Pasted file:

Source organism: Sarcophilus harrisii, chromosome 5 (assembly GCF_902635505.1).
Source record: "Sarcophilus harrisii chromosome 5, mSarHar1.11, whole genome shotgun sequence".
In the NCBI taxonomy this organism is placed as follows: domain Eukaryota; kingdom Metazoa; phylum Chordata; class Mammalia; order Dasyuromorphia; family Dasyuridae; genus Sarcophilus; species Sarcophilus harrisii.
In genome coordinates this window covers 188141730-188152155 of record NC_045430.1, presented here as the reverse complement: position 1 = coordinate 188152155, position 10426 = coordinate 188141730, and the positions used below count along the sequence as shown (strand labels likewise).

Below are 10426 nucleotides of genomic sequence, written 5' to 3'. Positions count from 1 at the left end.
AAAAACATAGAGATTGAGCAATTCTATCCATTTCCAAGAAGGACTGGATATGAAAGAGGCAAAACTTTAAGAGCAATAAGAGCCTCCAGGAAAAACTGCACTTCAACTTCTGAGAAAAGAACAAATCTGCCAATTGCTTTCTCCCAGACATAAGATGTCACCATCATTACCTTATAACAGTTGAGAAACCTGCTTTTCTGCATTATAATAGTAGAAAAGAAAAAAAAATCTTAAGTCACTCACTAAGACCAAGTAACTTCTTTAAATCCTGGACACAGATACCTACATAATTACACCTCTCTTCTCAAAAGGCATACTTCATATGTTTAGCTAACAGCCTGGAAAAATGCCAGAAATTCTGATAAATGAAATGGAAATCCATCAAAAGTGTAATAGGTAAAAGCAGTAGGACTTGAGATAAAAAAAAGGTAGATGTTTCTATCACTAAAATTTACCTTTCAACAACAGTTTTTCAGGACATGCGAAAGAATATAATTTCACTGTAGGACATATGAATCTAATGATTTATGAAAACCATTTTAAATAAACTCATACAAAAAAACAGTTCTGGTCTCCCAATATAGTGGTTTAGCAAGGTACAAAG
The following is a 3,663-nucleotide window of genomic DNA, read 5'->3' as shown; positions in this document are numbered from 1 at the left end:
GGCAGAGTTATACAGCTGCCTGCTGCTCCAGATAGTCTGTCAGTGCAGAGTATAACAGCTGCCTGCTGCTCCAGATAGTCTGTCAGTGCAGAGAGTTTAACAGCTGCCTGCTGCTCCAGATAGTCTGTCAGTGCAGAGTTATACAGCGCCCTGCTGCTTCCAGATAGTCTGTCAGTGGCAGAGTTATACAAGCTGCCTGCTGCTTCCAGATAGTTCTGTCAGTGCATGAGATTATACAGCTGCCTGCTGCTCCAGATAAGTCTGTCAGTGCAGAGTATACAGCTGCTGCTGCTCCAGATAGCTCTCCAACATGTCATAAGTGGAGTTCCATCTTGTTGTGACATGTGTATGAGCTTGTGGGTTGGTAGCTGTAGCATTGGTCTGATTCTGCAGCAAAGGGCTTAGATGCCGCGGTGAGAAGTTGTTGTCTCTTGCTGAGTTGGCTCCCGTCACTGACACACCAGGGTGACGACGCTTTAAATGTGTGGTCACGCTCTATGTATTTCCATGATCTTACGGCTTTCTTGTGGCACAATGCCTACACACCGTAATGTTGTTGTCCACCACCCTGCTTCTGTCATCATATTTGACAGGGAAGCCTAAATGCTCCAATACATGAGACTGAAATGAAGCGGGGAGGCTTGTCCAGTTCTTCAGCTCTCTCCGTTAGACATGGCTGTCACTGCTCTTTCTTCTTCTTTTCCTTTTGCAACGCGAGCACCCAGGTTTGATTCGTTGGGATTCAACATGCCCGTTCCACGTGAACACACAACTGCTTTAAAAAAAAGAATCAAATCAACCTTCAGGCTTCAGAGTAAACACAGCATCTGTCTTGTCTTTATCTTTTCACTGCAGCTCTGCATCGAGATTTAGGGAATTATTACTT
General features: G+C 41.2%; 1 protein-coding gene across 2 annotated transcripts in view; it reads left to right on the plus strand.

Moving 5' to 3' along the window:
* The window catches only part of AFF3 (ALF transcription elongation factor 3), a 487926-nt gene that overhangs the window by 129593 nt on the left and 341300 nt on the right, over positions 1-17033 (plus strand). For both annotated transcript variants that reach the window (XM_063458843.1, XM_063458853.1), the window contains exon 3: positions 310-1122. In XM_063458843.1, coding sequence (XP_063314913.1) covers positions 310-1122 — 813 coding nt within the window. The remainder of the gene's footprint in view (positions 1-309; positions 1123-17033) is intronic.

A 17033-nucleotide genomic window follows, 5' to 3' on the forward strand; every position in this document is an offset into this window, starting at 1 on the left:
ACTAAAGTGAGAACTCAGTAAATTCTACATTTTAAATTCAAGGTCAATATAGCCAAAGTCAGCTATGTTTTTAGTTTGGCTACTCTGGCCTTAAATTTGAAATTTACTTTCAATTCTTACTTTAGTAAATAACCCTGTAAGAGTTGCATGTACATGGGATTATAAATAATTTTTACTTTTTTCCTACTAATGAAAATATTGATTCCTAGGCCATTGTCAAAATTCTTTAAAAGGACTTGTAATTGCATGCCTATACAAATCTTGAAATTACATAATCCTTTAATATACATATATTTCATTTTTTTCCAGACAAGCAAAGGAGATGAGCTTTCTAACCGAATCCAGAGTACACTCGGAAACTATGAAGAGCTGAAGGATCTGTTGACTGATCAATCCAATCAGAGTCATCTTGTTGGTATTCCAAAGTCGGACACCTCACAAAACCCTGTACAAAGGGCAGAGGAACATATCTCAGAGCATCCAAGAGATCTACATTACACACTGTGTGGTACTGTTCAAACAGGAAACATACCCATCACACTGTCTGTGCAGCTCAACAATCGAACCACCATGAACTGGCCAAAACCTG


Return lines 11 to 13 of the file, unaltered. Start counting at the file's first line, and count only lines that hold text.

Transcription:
* The window catches only part of AFF3 (ALF transcription elongation factor 3), a 487926-nt gene that overhangs the window by 129593 nt on the left and 341300 nt on the right, over positions 1-17033 (plus strand). For both annotated transcript variants that reach the window (XM_063458843.1, XM_063458853.1), the window contains exon 3: positions 310-1122. In XM_063458843.1, coding sequence (XP_063314913.1) covers positions 310-1122 — 813 coding nt within the window. The remainder of the gene's footprint in view (positions 1-309; positions 1123-17033) is intronic.

A 17033-nucleotide genomic window follows, 5' to 3' on the forward strand; every position in this document is an offset into this window, starting at 1 on the left:
ACTAAAGTGAGAACTCAGTAAATTCTACATTTTAAATTCAAGGTCAATATAGCCAAAGTCAGCTATGTTTTTAGTTTGGCTACTCTGGCCTTAAATTTGAAATTTACTTTCAATTCTTACTTTAGTAAATAACCCTGTAAGAGTTGCATGTACATGGGATTATAAATAATTTTTACTTTTTTCCTACTAATGAAAATATTGATTCCTAGGCCATTGTCAAAATTCTTTAAAAGGACTTGTAATTGCATGCCTATACAAATCTTGAAATTACATAATCCTTTAATATACATATATTTCATTTTTTTCCAGACAAGCAAAGGAGATGAGCTTTCTAACCGAATCCAGAGTACACTCGGAAACTATGAAGAGCTGAAGGATCTGTTGACTGATCAATCCAATCAGAGTCATCTTGTTGGTATTCCAAAGTCGGACACCTCACAAAACCCTGTACAAAGGGCAGAGGAACATATCTCAGAGCATCCAAGAGATCTACATTACACACTGTGTGGTACTGTTCAAACAGGAAACATACCCATCACACTGTCTGTGCAGCTCAACAATCGAACCACCATGAACTGGCCAAAACCTG